Prevention is often called the best medicine — but research has shown that millions of Americans are not getting the preventive care they should to live long, healthy lives. Obstacles like inadequate access to care and financial barriers can keep people away from the doctor, but anxiety and feeling like care is unnecessary are also common deterrents.
“There are a lot of things that every person could do to stay healthy, and this could help people to feel better, improve their quality of life and help them to live longer,” says Dr. Alex Krist, a professor of family medicine at Virginia Commonwealth University and vice chair of the U.S. Preventive Services Task Force (USPSTF), a panel of experts that sets a variety of preventive care recommendations for Americans. (See all of their recommendations here.)
While a person’s exact medical needs vary depending on their age, sex, lifestyle behaviors and family health history, Krist says there are four main kinds of preventive medicine that could help every American live their best, longest life.
Screenings are an important but complicated area of preventive care. “What’s right for an individual person depends a little bit on their overall health and their condition. It’s not always as simple as, ‘At this age, do this test,’” Krist says. “Science is continually evolving, so we’re continually learning new things, and the guidelines and recommendations frequently change.”
Even though the USPSTF does not offer a specific recommendation on annual physicals or wellness visits, Krist says it can be useful to regularly visit a primary care provider or family medicine physician, who can assess your specific risk profile and run the appropriate tests or refer you to specialists who can. “Primary care is really the specialty of preventive care,” Krist says. And that specialty is an impactful one: A recent study published in JAMA found that for every additional 10 primary care physicians in a population of 100,000, the group’s life expectancy would increase by 51.5 days.
Most adults should be screened regularly for high blood pressure, depression, sexually transmitted infections, skin cancer and substance misuse, according to the USPSTF. Most other screenings are specialized depending on age, sex and individual risk factors.
And while many Americans are not up to date with their recommended screenings, Krist also says it’s important to avoid over-testing. Cervical cancer is a good example, he says. While the USPSTF recommends screenings every three to five years for most women, some patients want yearly tests — which may increase the risk of false diagnoses and over-treatment, he says. “In some cases, more is not better,” Krist says. “It’s about getting the right preventive care at the right time.” Here, too, your doctor can help you figure out what screenings you really need, and on what schedule.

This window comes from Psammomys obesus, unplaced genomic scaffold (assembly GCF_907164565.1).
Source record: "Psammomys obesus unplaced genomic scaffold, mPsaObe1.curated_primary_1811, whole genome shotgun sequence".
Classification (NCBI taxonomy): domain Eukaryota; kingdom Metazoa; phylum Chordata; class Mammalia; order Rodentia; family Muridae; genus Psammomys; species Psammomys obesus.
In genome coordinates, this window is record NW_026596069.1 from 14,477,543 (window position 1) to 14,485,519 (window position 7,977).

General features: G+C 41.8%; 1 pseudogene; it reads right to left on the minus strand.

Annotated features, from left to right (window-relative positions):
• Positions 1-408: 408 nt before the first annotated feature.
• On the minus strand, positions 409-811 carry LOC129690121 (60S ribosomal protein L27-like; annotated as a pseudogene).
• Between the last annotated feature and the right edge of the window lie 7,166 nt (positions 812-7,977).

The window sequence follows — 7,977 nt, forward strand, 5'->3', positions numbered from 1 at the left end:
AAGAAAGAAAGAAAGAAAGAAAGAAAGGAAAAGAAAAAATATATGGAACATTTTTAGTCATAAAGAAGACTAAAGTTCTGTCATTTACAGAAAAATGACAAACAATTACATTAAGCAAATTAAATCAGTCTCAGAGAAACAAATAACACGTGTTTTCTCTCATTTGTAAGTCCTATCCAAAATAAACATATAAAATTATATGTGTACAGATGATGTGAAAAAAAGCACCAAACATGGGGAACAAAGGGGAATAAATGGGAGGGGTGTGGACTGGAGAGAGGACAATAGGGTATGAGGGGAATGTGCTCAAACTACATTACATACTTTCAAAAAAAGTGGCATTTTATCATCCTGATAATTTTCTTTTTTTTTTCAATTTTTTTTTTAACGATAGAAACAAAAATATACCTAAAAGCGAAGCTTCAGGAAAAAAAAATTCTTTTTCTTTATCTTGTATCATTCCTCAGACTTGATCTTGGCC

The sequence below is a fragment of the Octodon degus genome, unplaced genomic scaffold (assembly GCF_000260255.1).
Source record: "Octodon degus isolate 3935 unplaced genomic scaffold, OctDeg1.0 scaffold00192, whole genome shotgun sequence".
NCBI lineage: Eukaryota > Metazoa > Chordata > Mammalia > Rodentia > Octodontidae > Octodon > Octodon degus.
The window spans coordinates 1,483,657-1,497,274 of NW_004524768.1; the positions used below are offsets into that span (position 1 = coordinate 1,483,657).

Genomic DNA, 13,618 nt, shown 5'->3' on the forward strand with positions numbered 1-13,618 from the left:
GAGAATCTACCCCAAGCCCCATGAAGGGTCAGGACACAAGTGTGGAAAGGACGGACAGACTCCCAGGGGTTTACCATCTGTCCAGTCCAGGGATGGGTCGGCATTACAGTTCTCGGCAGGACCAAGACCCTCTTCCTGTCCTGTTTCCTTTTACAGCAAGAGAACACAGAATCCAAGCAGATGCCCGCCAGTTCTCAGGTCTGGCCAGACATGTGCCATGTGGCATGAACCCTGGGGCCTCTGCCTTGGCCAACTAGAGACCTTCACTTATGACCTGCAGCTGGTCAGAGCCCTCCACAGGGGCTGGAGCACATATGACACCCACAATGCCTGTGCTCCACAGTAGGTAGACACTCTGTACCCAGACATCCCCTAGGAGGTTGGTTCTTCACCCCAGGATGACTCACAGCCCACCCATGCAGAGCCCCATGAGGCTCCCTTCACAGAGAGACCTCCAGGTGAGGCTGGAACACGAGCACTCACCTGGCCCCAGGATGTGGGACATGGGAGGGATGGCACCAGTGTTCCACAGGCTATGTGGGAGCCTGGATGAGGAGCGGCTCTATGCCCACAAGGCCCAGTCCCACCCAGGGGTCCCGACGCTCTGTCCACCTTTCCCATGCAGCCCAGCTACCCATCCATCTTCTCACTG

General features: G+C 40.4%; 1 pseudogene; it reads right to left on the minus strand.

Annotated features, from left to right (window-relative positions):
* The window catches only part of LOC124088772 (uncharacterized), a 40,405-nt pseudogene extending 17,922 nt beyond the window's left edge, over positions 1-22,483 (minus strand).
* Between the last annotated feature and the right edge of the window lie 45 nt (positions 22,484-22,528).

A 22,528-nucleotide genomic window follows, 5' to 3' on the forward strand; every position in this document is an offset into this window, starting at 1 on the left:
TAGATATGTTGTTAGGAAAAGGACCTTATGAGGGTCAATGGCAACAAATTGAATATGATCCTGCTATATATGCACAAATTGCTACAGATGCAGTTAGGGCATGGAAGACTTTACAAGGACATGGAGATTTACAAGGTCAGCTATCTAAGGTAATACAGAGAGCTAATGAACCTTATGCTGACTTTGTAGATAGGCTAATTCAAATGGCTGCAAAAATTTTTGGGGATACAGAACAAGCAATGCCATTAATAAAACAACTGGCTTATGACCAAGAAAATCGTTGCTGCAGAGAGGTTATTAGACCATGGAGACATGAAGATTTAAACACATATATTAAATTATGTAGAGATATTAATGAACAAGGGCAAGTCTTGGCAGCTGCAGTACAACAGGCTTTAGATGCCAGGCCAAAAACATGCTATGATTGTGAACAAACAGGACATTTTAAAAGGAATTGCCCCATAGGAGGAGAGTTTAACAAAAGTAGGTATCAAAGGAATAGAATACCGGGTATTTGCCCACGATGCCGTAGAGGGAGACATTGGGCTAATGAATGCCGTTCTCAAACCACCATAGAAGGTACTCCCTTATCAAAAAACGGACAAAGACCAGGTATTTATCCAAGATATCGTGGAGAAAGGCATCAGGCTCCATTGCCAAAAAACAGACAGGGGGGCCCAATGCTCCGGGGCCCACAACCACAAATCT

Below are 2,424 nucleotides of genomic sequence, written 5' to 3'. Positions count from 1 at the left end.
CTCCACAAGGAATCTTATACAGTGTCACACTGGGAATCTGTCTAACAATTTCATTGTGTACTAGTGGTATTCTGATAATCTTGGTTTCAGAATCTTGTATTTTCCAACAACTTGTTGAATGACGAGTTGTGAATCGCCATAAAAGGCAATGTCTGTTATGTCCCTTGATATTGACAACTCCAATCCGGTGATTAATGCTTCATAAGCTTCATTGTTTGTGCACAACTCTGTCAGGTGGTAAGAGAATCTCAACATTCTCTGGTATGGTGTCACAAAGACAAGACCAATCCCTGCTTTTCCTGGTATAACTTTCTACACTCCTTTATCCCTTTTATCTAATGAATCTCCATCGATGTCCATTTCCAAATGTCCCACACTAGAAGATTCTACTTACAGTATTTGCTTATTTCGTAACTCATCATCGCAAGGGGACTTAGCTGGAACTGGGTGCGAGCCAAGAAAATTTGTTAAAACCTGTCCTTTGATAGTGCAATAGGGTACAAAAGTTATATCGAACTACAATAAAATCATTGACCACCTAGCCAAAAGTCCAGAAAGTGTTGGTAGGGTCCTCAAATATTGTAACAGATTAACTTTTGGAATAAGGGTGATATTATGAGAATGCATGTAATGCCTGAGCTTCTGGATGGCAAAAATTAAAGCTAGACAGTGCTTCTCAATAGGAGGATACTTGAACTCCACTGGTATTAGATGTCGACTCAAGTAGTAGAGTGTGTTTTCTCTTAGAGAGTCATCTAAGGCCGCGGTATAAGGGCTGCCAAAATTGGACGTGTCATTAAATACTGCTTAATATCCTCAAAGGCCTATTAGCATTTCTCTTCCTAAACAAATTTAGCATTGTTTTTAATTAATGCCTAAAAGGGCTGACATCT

Getting the appropriate vaccines is an effective and easy way to avoid contracting and spreading diseases, Krist says. The Centers for Disease Control and Prevention (CDC) maintains a detailed list of recommended vaccines by age, from birth through adulthood. While most are given in childhood and last for life, the CDC recommends the flu shot for almost every American each year. The human papillomavirus (HPV) vaccine, which was recently approved for adults as well as teenagers, can also help prevent cervical cancer, potentially prolonging your life.
Any person with mental health concerns, or diagnosed conditions such as depression and anxiety, should see a professional. But counseling isn’t just therapy; talking with your primary care physician about lifestyle habits can have an impact on your overall health and longevity. “Four health behaviors probably account for about a third of excess premature deaths in America: not eating right, not exercising, smoking and unhealthy alcohol use,” Krist says.
Getting those habits under control, with help from a health care practitioner if necessary, can reduce your risk of conditions including obesity, depression, Type 2 diabetes, heart disease, cancer and premature death, research shows. One 2018 study even found that exercising can be enough to help people override a genetic risk of heart disease. A 2017 study also found that about half of cancer cases are attributable to controllable factors such as diet, exercise and alcohol consumption.
Preventive medications guidance
Depending on your specific health profile, your doctor may recommend certain medications to help prevent chronic diseases, Krist says. For example, doctors recommend that some older Americans take a daily aspirin to help prevent cardiovascular disease (although research in this area is evolving, and a daily aspirin does not appear to be safe for everyone). Some medications have also been found to reduce a woman’s risk of breast cancer.
Working with your doctor to address these four areas of preventive medicine can help you feel better now and put you on the path to longevity.
BY: JAMIE DUCHARME
* This article is a repost which originally appeared on TIME.com.